Fitting into the Curriculum: The Legitimacy of the Health Agenda in Physical Education
Lead Researcher and Department
Antony Card, School of Human Kinetics and Recreation, Memorial University and LeAnne Petherick, School of Human Kinetics and Recreation, Memorial University
As a response to the growing statistics surrounding childhood obesity (CFLRI, 2007) physical education (PE) curriculum is garnering new attention. Research looking at Newfoundland (Grades 3-6) has found that students take fewer steps than their Canadian counterparts (Card & Rohr, 2007). This finding, combined with the results from the Newfoundland and Labrador Physical Education Survey (Card, 2007), indicate that the active living context of Newfoundland youth requires further research.
In collecting information about youth activity levels, the development and delivery of revised physical education curricula, and change in school culture are important starting points to think about education outcomes and population health. The recent revision of Newfoundland and Labradors K-12 physical education curricula (2005-2007), the governments investment of an additional three million dollars in funding for PE equipment (2006-08), and support for healthy school initiatives such as "Active Schools" (2006-08) and "Healthy Students, Healthy Schools" (2006), position physical education as a curricula area with implications beyond the classroom.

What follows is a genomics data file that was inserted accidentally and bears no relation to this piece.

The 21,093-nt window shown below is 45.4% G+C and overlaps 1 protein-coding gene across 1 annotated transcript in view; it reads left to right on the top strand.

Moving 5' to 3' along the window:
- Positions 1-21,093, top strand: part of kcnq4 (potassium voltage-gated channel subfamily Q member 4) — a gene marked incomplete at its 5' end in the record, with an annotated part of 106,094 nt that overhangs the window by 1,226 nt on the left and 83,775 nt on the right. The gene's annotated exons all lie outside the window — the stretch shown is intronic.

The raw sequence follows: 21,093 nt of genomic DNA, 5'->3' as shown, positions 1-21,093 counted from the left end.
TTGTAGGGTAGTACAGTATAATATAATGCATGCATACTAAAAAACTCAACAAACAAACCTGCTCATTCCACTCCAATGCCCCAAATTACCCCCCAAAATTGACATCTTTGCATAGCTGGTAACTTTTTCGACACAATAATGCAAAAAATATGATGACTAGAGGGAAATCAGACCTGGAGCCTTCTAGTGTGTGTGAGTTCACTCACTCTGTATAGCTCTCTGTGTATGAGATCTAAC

Children, Obesity, Physical education, Physical fitness, Quality of life, CU Expo 2013
Newfoundland and Labrador, Canada
Elementary and secondary schools (Educational services)
Health research and development laboratories (Professional, scientific and technical services — Scientific research and development services — Research and development in the physical, engineering and life sciences)
Educational Research (Education)
Physical Education (Education)
School of Human Kinetics & Recreation (STJ)